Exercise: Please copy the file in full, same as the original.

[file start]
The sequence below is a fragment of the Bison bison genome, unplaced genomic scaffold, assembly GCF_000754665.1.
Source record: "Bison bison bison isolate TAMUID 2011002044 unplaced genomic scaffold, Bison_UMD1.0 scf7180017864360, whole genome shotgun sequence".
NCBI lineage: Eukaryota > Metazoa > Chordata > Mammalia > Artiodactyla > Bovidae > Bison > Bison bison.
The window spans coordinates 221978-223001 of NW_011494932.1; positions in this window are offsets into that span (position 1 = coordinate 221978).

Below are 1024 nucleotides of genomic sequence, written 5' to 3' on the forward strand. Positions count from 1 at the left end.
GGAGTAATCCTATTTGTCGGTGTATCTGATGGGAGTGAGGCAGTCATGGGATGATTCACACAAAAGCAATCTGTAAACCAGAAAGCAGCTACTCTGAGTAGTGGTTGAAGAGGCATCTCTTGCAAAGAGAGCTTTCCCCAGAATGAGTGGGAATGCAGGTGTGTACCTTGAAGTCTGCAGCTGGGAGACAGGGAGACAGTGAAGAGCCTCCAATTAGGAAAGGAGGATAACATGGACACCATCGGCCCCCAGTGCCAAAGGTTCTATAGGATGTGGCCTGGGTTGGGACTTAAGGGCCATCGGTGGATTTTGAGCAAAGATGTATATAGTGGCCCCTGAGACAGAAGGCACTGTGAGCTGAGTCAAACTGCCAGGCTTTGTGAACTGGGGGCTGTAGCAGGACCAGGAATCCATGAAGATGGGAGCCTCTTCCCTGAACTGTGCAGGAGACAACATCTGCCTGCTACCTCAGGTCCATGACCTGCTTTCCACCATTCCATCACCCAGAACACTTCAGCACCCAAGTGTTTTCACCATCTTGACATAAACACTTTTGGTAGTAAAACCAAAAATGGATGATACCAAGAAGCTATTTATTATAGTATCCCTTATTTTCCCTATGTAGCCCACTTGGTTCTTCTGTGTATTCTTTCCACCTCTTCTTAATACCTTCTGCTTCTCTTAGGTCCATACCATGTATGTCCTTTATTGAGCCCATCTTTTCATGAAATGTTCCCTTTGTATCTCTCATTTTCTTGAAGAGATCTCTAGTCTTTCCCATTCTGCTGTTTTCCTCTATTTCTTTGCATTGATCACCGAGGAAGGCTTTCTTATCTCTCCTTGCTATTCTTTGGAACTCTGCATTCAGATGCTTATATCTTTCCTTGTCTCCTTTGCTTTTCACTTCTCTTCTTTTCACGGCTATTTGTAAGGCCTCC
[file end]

The sequence below is a fragment of the Bison bison genome, unplaced genomic scaffold, assembly GCF_000754665.1.
Source record: "Bison bison bison isolate TAMUID 2011002044 unplaced genomic scaffold, Bison_UMD1.0 scf7180017864360, whole genome shotgun sequence".
NCBI lineage: Eukaryota > Metazoa > Chordata > Mammalia > Artiodactyla > Bovidae > Bison > Bison bison.
The window spans coordinates 221978-223001 of NW_011494932.1; positions in this window are offsets into that span (position 1 = coordinate 221978).

Below are 1024 nucleotides of genomic sequence, written 5' to 3' on the forward strand. Positions count from 1 at the left end.
GGAGTAATCCTATTTGTCGGTGTATCTGATGGGAGTGAGGCAGTCATGGGATGATTCACACAAAAGCAATCTGTAAACCAGAAAGCAGCTACTCTGAGTAGTGGTTGAAGAGGCATCTCTTGCAAAGAGAGCTTTCCCCAGAATGAGTGGGAATGCAGGTGTGTACCTTGAAGTCTGCAGCTGGGAGACAGGGAGACAGTGAAGAGCCTCCAATTAGGAAAGGAGGATAACATGGACACCATCGGCCCCCAGTGCCAAAGGTTCTATAGGATGTGGCCTGGGTTGGGACTTAAGGGCCATCGGTGGATTTTGAGCAAAGATGTATATAGTGGCCCCTGAGACAGAAGGCACTGTGAGCTGAGTCAAACTGCCAGGCTTTGTGAACTGGGGGCTGTAGCAGGACCAGGAATCCATGAAGATGGGAGCCTCTTCCCTGAACTGTGCAGGAGACAACATCTGCCTGCTACCTCAGGTCCATGACCTGCTTTCCACCATTCCATCACCCAGAACACTTCAGCACCCAAGTGTTTTCACCATCTTGACATAAACACTTTTGGTAGTAAAACCAAAAATGGATGATACCAAGAAGCTATTTATTATAGTATCCCTTATTTTCCCTATGTAGCCCACTTGGTTCTTCTGTGTATTCTTTCCACCTCTTCTTAATACCTTCTGCTTCTCTTAGGTCCATACCATGTATGTCCTTTATTGAGCCCATCTTTTCATGAAATGTTCCCTTTGTATCTCTCATTTTCTTGAAGAGATCTCTAGTCTTTCCCATTCTGCTGTTTTCCTCTATTTCTTTGCATTGATCACCGAGGAAGGCTTTCTTATCTCTCCTTGCTATTCTTTGGAACTCTGCATTCAGATGCTTATATCTTTCCTTGTCTCCTTTGCTTTTCACTTCTCTTCTTTTCACGGCTATTTGTAAGGCCTCC